Common Sports Injuries Can Happen to Anyone, Not Just Athletes

sports injuries favorite plusThe term “sports injuries” clearly implies that those engaged in athletics are the ones who experience these particular kinds of injuries. However, just about anyone can end up with common sports injuries, even if they don’t have a very active lifestyle. Amateur athletes, as well as everyday people, can find themselves struggling with an injury commonly associated with athletics. Learning a little bit more about common sports injuries can help you reduce your risk for them, whether or not you participate in sports habitually.

Knee and Joint Injuries Are a Serious Concern

Overexertion or overextension of muscles, connective tissues, and joints are leading causes of many sports injuries, as well as injuries people may deal with at work. Attempting to lift too much, moving abruptly, reaching too far, or otherwise pressing your body past its limits can all result in a serious injury. Strains, sprains, and tears can occur as a result.

For athletes, common locations for these injuries include the ACL tendon in the knee, the shoulders, the hands, and the ankles. People can also hyperextend or damage joints in their backs, elbows, wrists, fingers, and necks. Treatment for these conditions will range from anti-inflammatory pain medication to surgery and physical therapy, depending on the severity of the injury.

The best option is to prevent these sorts of injuries from occurring in the first place. Knowing your body’s limits is always the best choice, as is stretching before any kind of physical activity. Don’t push yourself to lift more than you should or to perform beyond what you believe is physically possible for your body. While you want to challenge yourself, you don’t want an injury that will leave you in pain for a long time.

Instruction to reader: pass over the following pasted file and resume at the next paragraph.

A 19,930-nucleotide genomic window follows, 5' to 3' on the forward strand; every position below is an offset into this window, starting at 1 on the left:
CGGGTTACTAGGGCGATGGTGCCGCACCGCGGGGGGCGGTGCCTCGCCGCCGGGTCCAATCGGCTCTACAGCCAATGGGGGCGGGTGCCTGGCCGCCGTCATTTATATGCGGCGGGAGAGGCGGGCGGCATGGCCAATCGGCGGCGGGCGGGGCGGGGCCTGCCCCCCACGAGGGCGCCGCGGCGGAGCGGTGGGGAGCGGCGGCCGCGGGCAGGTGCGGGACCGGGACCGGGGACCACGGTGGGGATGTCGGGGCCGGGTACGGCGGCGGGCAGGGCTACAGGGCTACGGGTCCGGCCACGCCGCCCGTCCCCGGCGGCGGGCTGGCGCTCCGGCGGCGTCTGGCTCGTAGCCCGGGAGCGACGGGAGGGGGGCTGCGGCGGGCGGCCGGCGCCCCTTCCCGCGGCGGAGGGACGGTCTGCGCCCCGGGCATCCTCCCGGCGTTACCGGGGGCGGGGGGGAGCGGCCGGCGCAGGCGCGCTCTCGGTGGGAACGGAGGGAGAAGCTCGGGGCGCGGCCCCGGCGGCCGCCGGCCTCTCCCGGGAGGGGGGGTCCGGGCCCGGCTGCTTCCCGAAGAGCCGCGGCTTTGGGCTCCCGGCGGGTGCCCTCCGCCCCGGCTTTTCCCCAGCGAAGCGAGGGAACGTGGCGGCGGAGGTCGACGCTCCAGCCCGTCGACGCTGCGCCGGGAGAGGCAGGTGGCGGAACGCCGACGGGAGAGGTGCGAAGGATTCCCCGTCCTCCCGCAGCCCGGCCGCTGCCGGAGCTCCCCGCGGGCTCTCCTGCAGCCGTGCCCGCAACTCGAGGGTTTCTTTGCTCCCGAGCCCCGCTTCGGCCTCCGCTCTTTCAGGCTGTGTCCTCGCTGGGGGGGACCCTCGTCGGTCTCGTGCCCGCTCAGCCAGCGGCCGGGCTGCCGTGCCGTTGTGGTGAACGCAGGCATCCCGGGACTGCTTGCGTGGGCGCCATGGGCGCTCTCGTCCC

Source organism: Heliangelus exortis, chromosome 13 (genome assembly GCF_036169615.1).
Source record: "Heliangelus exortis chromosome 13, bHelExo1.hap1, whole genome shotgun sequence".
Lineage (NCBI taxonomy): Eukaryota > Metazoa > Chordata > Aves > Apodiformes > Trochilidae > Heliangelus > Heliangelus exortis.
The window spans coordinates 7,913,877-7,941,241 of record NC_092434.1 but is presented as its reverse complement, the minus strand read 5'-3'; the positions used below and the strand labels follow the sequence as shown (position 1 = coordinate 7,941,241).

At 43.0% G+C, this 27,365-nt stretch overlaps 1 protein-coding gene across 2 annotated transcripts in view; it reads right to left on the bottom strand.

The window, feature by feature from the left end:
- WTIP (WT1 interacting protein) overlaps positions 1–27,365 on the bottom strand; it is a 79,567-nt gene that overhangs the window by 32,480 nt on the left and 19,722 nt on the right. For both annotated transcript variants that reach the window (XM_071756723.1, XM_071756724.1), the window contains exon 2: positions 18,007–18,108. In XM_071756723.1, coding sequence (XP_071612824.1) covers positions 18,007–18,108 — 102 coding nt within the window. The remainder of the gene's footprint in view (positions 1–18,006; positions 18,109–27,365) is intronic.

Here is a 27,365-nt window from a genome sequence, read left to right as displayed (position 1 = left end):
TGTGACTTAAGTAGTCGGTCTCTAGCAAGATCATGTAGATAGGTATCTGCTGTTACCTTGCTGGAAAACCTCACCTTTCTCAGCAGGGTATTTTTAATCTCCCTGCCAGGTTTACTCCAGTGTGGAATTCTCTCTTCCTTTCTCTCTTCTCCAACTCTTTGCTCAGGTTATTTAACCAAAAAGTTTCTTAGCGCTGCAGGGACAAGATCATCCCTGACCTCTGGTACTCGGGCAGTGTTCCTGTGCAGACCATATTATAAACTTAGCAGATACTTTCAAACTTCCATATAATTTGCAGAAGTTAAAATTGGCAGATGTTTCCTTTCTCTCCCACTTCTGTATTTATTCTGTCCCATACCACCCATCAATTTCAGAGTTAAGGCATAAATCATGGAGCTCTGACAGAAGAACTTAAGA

Repetitive Motion Can Lead to Injury As Well

Repetitive motion injuries, also called repetitive stress or strain, result from using the same part of your body over and over for the same function. That can weaken or stress the muscles and connective tissue that facilitates that motion. Athletes deal with these sorts of injuries –  from catching and throwing balls, waving a racket, or repeatedly starting and stopping an action.

Athletes aren’t the only ones at risk for repetitive strain injuries. Many professionals, from office workers and truckers who may have carpal tunnel syndrome to manufacturing workers on their feet on the line all day, can also experience repetitive stress or strain injuries. They can impact the arms, legs, hands, feet, back, and even jaw. Treatment for these conditions may include pain management, physical therapy, and occupational therapy. Rest is almost always required.

 Avoiding common sports injuries isn’t a task only for professional athletes. The kinds of physical maladies qualified as sports injuries can affect just about anyone, even those who are only casually athletic or who work in a sedentary career. Proper stretching and respect for the limitations of your body’s abilities are critical to avoiding sports injuries, whether on or off the field.


Guest Post by Writing Jackie

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